Social Media And You

Over the past two years, the marketing landscape has changed. Email marketing used to be the main forte behind online marketing, but as the web landscape changes, so to do our customers. The birth of this new landscape has given rise to a whole host of new media outlets and some old ones reborn. From mash ups, like Trulia; to user generated content, like Myspace; this new Web 2.0 landscape requires us to re-evaluate old marketing concepts and approaches to marketing in a way like never before. Below, I’ll document some important concepts for the beginner and for the experienced marketer wanting to find their edge in the new Web 2.0.

Wikinomics

Don Tapscott wrote a great book called Wikinomics in which he shows how mass collaboration changes everything. The birth of the online encyclopedia Wikipedia one of the biggest milestones. Wikipedia is based on the idea that one person or a group of individuals don’t need to have monopolistic control over the content of a website. So the website was born out of the idea that the public keeps it current and the information accurate. Wikipedia has turned out to be one of the largest sources of online reference material on the web today. And it’s growth is only a primary example of the way that user generated content can change the landscape.

User generated content is the biggest piece of the new puzzle. Sites likeMyspace and Facebook and private blogs have given the general public a voice and a place in the web that has never been as prevalent in the past. Coupled with the popularity of such features and the general free availability of the services, the popularity has grown to business owners and even some Fortune 500 companies too.

In fact, many search marketers are big proponents behind blogs and user generated content because of it offers fresh content and helps prevent latent semantic indexing from dropping you off the charts. And new generation marketers are big proponents because it gets the consumer behind that corporate wall and gives them a snapshot of who you are and what your company stands for.

Web 2.0 is also about user involvement and interaction. Both Pepsi and Coca Cola have shown this in a big way. It used to be that you could buy a Coke, take the cap off and know instantly whether you are are winner in one of their big contests. Now you have to log in to a website and enter a code to know if you’ve won. The biggest goals they are after here are demographics and user involvement. If you can excite a user, involve the user and even entertain the user, all the while gaining their trust and a bit of their information, you’ve got a gold-mine. Sales gurus would kill for this type of lead. This type of user involvement wasn’t easy and with the state-less way that the web is, a major change needed to occur to the way developers created websites to increase the satisfaction and the usability of website. Developers got just what they needed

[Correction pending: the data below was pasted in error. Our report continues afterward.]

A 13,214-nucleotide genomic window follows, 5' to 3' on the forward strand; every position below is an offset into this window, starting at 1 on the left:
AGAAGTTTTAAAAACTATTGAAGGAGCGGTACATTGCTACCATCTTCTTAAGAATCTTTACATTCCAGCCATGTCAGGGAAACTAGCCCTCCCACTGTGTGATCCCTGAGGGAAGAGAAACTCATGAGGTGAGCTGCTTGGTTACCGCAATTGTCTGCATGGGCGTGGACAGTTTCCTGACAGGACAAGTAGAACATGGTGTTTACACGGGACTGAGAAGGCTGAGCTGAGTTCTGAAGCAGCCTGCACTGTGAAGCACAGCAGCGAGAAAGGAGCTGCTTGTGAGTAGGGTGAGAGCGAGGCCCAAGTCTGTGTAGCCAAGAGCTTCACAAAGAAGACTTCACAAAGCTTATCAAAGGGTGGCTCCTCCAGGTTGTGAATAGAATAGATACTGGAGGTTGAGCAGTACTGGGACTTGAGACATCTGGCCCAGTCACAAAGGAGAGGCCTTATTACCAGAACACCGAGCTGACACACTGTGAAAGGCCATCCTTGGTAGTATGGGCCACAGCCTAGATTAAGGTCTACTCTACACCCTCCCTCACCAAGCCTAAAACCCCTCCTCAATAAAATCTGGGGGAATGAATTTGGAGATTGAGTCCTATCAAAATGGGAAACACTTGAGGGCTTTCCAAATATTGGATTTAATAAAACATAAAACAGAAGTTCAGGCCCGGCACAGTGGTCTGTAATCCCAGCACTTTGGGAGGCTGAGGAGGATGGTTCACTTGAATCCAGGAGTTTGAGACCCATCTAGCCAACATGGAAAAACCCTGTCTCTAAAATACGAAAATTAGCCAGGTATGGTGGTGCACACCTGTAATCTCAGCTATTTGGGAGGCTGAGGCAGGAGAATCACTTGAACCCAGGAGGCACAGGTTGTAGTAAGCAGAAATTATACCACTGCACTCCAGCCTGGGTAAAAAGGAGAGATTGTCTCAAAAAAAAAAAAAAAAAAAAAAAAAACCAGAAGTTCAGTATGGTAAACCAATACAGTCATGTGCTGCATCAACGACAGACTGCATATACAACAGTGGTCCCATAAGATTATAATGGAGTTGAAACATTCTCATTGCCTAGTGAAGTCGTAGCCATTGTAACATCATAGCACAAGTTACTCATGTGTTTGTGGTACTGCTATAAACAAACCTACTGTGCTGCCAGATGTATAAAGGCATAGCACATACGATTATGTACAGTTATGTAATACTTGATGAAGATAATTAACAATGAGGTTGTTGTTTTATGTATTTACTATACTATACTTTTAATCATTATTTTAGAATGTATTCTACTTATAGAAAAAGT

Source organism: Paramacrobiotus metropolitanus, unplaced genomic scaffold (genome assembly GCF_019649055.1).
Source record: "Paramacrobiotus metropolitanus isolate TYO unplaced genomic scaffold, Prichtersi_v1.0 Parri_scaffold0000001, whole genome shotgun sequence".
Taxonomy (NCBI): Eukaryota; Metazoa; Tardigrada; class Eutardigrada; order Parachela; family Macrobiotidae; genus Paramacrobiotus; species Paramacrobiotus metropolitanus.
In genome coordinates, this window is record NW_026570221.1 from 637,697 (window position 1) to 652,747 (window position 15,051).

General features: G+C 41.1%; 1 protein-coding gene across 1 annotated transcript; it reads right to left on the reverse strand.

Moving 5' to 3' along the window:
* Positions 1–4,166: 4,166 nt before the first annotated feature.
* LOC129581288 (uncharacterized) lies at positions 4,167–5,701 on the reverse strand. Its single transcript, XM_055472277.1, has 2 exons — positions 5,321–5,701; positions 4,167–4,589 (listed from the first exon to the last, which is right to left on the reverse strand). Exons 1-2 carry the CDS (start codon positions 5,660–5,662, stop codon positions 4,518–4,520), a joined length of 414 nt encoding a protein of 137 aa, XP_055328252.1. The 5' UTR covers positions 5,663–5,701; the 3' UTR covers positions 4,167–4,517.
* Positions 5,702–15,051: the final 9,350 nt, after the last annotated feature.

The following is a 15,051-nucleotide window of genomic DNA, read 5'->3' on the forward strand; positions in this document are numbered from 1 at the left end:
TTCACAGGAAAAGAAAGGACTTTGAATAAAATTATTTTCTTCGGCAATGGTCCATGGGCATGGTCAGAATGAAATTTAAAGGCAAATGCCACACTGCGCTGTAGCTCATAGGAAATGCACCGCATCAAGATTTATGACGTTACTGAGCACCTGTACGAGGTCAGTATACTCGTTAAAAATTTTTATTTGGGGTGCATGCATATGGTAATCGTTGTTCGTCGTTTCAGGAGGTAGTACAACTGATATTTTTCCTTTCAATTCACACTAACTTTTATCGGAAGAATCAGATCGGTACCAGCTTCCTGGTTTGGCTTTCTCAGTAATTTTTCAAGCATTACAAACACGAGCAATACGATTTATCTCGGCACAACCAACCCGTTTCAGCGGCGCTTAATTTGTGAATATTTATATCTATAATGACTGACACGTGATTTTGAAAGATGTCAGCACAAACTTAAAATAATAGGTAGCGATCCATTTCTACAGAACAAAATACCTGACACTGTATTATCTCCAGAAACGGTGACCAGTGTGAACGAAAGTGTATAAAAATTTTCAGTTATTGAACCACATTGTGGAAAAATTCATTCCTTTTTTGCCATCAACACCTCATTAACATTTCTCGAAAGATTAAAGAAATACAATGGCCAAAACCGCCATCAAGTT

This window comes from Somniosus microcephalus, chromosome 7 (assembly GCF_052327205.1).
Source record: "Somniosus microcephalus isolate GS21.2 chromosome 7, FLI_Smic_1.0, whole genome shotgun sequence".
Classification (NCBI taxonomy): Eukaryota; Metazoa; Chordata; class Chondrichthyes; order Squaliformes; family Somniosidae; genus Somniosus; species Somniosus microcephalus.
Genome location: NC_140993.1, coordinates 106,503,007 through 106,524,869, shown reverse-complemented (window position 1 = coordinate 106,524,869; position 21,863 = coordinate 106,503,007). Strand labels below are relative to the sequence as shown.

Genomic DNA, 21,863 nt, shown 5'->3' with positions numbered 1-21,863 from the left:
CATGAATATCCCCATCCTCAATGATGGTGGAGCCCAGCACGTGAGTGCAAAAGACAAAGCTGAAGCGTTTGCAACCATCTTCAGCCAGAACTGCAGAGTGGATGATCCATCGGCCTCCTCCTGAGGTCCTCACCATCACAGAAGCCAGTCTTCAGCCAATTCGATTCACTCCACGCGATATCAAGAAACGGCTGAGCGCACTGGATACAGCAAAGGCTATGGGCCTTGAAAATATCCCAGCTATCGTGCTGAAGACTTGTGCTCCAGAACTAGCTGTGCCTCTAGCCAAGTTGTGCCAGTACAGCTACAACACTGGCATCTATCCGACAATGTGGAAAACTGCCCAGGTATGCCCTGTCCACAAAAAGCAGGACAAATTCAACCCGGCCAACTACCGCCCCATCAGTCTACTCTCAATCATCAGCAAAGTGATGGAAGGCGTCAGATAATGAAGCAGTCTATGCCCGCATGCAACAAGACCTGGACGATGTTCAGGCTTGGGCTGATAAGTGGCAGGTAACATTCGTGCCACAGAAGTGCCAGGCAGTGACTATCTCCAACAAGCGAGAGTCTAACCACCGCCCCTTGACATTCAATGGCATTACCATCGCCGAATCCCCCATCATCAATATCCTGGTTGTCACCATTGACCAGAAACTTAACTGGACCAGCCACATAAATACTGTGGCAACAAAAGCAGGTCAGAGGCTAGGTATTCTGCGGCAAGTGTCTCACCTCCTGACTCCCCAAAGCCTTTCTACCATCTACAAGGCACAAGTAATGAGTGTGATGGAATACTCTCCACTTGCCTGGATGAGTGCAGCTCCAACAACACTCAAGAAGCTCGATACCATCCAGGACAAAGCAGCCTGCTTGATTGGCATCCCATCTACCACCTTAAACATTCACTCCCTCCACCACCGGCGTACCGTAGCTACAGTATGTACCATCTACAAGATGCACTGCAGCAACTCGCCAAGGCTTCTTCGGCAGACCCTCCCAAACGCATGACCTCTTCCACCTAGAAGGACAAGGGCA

Ajax

About 2 1/2 years ago developers stumbled across a technology that has been and will forever change the web development landscape. Developers discovered that when you combine the XML and Javascript, that you could get partial page reloads on websites. In layman’s terms, a website didn’t have to refresh the entire page in order for data to be transferred. Developers quickly enabled pages, forms and even database queries with this new technology. The benefit it gave the marketing landscape was the ability to have a website be much closer to the performance of a desktop application (The speed isn’t quite there, but it is a significant improvement).

Media Sharing

The other significant change in the new marketing landscape is the emergence of media sharing. A whole host of sites have emerged to help users organize, publish and store online media. Flickr, MediaMax, Box.net, have allowed for the storage and publication of photos causing a plethora of users to begin sharing their digital memories online. Sites like YouTube and JibJab, have allowed users to become their own media producer beginning a new wave of podcast and vodcasts. This has allowed seemingly unknown people to become virtual celebrities publishing their often humorous creations online.

The new marketer

So where does this put you. Where does it lead the old media marketer to begin to reach this new generation of Google-informed buyers and sellers who want nothing more than an honest deal (and, they’ll admit it, a little attention). The new marketer can benefit from this new landscape by becoming involved. Looking for ways to get to know these consumers on the same level. To find innovative ways to involve the consumer in the process and keep them informed. A new marketer needs to be fluent in the same technologies that your consumer is.

This means getting down into the nitty-gritty. Becoming a user of Myspace and storing digital media online; creating a blog and showing the consumer a different side of you even if it means showing some vacation photos with you in those hideous green pants. Knowing and engaging with the consumer on a more technologically savvy level is what will get you into their mind.